Today we have an article from a guest author, Derrick Davis, a Fire Captain with the Kern County Fire Department in southern California.
Pattern recognition in today’s wildfire community
There is no doubt in everyone’s eyes that fires are burning more intensely than before and the fire service is getting more and more complex day by day. But what has changed from the fires of the early 1900′s? Have our tactics changed? Has fire taken on a new role and become a beast that is hard to understand? There is no doubt that things are harder now than they were back then, with land management policies, urban interface and many other factors that leave us in bondage when we try and do our jobs.
But one thing that really hasn’t changed is fire. It still burns exactly the same as it did when man first discovered it, right? Or are we missing something? What’s different from the firefighters that arrived to fires via horseback with back pack pumps, Pulaskis, shovels and crosscut saws? Were their tactics truly any different from ours now? Anchor, flank and pinch. If the fire is too hot, back off and if the conditions allow, go after it. So why are people getting hurt and killed?
If we take a look at some of the recent fatality and near-miss fires, what are some common things we see that leads us down a road into trouble?
- Unburned Fuel between Us and the Fire
- Lookouts, Communications, Escape Routes, and Safety Zone (LCES) Not in Place (all components of it)
- Wildland Urban Interface
These are three major things that can eventually lead to game changing outcomes. We already know that we must face and mitigate them. But the reality of it is, are we truly mitigating them or just checking boxes so that we can move forward? We know there are many other things, that play serious roles in injuries and near-misses on fires, like human factors, inexperience and the nature effect. Let’s face it, our jobs are dangerous, nature is far more powerful than us, but we step out there and combat against it every summer. Why not try increasing the odds in our favor?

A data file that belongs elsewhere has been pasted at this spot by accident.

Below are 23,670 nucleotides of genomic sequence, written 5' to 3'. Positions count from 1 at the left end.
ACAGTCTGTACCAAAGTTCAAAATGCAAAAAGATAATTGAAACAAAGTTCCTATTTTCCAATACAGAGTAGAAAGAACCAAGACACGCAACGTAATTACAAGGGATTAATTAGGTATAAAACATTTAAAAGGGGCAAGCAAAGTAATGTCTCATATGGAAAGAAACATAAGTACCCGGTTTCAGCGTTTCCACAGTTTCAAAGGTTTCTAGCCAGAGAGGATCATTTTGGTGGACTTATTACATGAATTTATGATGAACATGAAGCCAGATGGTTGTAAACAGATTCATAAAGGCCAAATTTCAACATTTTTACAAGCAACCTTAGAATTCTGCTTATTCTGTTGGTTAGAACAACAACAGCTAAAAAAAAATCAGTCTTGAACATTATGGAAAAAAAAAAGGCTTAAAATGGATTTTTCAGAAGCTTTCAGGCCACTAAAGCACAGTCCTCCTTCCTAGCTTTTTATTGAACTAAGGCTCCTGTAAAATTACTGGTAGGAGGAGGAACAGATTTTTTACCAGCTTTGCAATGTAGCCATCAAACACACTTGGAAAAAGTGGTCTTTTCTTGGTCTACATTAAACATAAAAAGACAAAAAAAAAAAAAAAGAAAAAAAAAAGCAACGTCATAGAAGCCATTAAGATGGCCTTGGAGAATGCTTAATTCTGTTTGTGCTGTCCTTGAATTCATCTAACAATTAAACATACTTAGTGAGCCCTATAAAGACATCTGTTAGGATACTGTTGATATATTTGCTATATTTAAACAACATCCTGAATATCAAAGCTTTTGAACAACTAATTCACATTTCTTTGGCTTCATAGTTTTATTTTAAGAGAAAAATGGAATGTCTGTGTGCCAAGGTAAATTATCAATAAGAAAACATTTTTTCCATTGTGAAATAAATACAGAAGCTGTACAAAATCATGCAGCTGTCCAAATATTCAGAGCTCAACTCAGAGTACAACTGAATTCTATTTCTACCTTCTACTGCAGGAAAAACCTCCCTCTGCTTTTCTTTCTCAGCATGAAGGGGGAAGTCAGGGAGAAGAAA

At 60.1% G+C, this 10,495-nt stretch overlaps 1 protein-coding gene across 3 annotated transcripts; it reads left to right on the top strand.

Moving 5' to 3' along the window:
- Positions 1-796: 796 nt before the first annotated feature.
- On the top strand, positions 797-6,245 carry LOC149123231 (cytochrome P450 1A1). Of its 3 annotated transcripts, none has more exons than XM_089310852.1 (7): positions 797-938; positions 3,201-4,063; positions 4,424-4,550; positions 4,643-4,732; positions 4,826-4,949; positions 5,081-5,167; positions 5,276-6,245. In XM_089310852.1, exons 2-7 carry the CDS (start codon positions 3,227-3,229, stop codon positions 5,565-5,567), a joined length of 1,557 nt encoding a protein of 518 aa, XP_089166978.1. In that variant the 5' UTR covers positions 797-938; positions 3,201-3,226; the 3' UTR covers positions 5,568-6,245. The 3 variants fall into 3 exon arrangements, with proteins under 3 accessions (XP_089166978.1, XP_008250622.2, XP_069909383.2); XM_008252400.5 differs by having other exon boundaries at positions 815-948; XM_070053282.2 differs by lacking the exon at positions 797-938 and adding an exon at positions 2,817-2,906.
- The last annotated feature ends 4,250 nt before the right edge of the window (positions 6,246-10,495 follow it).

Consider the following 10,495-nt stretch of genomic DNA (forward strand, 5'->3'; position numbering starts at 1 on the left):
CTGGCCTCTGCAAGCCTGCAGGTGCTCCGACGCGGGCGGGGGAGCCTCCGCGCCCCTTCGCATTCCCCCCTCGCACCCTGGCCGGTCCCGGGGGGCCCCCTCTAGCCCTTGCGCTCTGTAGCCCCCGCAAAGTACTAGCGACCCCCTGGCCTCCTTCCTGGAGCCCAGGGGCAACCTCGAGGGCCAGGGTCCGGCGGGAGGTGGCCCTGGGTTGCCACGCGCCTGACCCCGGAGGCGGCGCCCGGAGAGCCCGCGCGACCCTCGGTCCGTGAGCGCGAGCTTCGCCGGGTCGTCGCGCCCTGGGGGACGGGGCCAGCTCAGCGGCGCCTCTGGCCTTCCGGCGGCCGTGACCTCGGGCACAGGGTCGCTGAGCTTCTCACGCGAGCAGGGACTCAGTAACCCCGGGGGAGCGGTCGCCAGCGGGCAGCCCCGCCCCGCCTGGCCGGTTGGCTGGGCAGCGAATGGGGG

Unburned Fuel between Us and the Fire
It’s no longer a “watch out” situation. It’s a killer, it’s behind every corner and it’s on every rooftop waiting for the right time to pull the trigger or plant the ambush. We need to really re-evaluate (seriously evaluate) every time that we consider being placed in that situation. The way “today’s” fires have the potential to burn and are burning, our time wedge is greatly reduced and we are having a hard time truly estimating and understanding real and true potential of fire spread and intensity.
LCES Not in Place
It’s a pretty simple concept and is the key to safety and going home at night if you understand its true meaning. It’s not a something we can just cover in a briefing so we can move forward with the plan. It is constant and needs to be continually re-evaluated to ensure safety.